SRJC Course Outlines

8/11/2022 4:59:27 AMANTHRO 70D Course Outline as of Fall 2016

Inactive Course
CATALOG INFORMATION

Discipline and Nbr:  ANTHRO 70DTitle:  ARCHAEOLOGY INTERPRET  
Full Title:  Archaeological Interpretation: Conclusions and Reporting
Last Reviewed:11/23/2015

UnitsCourse Hours per Week Nbr of WeeksCourse Hours Total
Maximum4.00Lecture Scheduled3.0017.5 max.Lecture Scheduled52.50
Minimum2.00Lab Scheduled06 min.Lab Scheduled0
 Contact DHR3.00 Contact DHR52.50
 Contact Total6.00 Contact Total105.00
 
 Non-contact DHR0 Non-contact DHR Total0

 Total Out of Class Hours:  105.00Total Student Learning Hours: 210.00 

Title 5 Category:  AA Degree Applicable
Grading:  Grade or P/NP
Repeatability:  00 - Two Repeats if Grade was D, F, NC, or NP
Also Listed As: 
Formerly: 

Catalog Description:
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This course will focus on the reporting and interpretation of the data recovered through the excavation and analysis of specimens recovered during field excavations, especially as these finds concern the public and descendant populations of Native Americans. Students will learn various techniques for conveying information about archaeology to the general interested public, possibly via grade schools, the SRJC Anthropology Forum, and the free public lecture series of the Archaeological Institute of America on campus.  

Prerequisites/Corequisites:
Course Completion of ANTHRO 70C


Recommended Preparation:

Limits on Enrollment:

Schedule of Classes Information
Description: Untitled document
This course will focus on the reporting and interpretation of the data recovered through the excavation and analysis of specimens recovered during field excavations, especially as these finds concern the public and descendant populations of Native Americans. Students will learn various techniques for conveying information about archaeology to the general interested public, possibly via grade schools, the SRJC Anthropology Forum, and the free public lecture series of the Archaeological Institute of America on campus.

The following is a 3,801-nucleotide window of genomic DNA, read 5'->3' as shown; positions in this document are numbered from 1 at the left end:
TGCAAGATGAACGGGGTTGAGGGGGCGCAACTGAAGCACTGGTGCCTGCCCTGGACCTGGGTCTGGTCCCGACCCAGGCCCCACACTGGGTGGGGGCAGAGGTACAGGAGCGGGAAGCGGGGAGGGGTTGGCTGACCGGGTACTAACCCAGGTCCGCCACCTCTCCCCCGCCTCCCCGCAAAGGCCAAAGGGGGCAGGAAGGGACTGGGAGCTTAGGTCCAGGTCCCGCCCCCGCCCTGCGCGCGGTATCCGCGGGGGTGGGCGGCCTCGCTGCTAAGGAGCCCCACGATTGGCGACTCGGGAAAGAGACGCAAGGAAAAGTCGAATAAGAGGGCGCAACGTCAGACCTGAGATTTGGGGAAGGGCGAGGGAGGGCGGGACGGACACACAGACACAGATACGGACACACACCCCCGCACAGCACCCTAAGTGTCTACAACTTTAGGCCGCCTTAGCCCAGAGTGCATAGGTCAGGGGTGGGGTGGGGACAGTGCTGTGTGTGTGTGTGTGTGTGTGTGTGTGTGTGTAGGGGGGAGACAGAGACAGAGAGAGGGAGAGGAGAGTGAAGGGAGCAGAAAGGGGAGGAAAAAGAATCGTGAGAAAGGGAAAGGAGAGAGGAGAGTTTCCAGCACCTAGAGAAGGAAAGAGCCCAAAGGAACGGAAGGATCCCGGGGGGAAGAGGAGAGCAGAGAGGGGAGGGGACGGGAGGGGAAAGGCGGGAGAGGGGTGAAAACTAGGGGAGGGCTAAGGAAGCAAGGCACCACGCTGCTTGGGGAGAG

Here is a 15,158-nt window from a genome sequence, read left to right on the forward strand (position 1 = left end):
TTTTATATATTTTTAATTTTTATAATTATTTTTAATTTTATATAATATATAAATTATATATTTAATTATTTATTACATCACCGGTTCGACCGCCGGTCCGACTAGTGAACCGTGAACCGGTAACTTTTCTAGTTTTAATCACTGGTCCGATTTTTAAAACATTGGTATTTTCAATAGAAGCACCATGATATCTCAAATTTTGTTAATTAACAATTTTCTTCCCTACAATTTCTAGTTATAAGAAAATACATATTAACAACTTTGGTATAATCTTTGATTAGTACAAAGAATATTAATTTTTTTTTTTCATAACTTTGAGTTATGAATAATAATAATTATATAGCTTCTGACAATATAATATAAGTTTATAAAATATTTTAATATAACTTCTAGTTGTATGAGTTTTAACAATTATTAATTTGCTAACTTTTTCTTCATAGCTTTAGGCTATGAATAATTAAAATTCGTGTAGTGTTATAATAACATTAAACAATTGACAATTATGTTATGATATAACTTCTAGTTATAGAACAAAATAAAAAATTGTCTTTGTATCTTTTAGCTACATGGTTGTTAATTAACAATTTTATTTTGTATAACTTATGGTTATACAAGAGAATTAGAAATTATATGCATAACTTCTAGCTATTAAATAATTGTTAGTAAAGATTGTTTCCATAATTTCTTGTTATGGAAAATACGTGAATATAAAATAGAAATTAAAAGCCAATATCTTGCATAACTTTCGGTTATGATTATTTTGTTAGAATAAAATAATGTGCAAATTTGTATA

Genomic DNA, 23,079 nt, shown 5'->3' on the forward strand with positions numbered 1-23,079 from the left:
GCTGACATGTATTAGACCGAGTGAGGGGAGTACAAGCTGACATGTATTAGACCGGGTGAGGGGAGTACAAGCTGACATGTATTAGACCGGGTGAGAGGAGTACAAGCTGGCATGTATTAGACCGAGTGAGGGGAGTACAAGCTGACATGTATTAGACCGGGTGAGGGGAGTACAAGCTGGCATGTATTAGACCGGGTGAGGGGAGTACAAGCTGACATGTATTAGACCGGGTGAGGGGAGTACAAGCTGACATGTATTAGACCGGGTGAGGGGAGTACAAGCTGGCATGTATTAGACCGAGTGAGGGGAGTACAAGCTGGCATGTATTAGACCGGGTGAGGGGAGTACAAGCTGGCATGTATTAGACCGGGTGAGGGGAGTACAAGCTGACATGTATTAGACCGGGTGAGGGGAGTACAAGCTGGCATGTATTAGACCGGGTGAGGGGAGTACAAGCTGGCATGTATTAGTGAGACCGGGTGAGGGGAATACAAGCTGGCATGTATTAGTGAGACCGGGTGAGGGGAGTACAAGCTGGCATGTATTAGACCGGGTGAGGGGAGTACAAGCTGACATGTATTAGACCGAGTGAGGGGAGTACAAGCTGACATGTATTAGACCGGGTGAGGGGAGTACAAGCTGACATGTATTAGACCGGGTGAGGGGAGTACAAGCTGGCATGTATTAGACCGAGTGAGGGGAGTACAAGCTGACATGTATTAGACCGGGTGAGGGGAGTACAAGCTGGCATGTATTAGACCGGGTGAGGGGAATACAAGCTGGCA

(Grade or P/NP)

Prerequisites:Course Completion of ANTHRO 70C
Recommended:
Limits on Enrollment:
Transfer Credit:
Repeatability:00 - Two Repeats if Grade was D, F, NC, or NP

ARTICULATION, MAJOR, and CERTIFICATION INFORMATION

Associate Degree:Effective:Inactive:
 Area:
 
CSU GE:Transfer Area Effective:Inactive:
 
IGETC:Transfer Area Effective:Inactive:
 
CSU Transfer:Effective:Inactive:
 
UC Transfer:Effective:Inactive:
 
C-ID:

Certificate/Major Applicable: Major Applicable Course



COURSE CONTENT

Outcomes and Objectives:
Upon completion of the course, students will be able to:
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Upon completion of the course, students will be able to:
1.  Properly handle and evaluate human remains.
2.  Perform preliminary forensic analysis of human remains.
3.  Complete all forms for the proper documentation of lithic and faunal remains.
4.  Complete all forms for the proper documentation and analysis of recovered archaeological specimens.
5.  Approach and converse knowledgeably and respectfully with the public and descendant populations of Native  Americans.  

Topics and Scope
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1.  Interaction with Native American representatives and other descendant community liaisons: how we build a bridge from the past to the living present.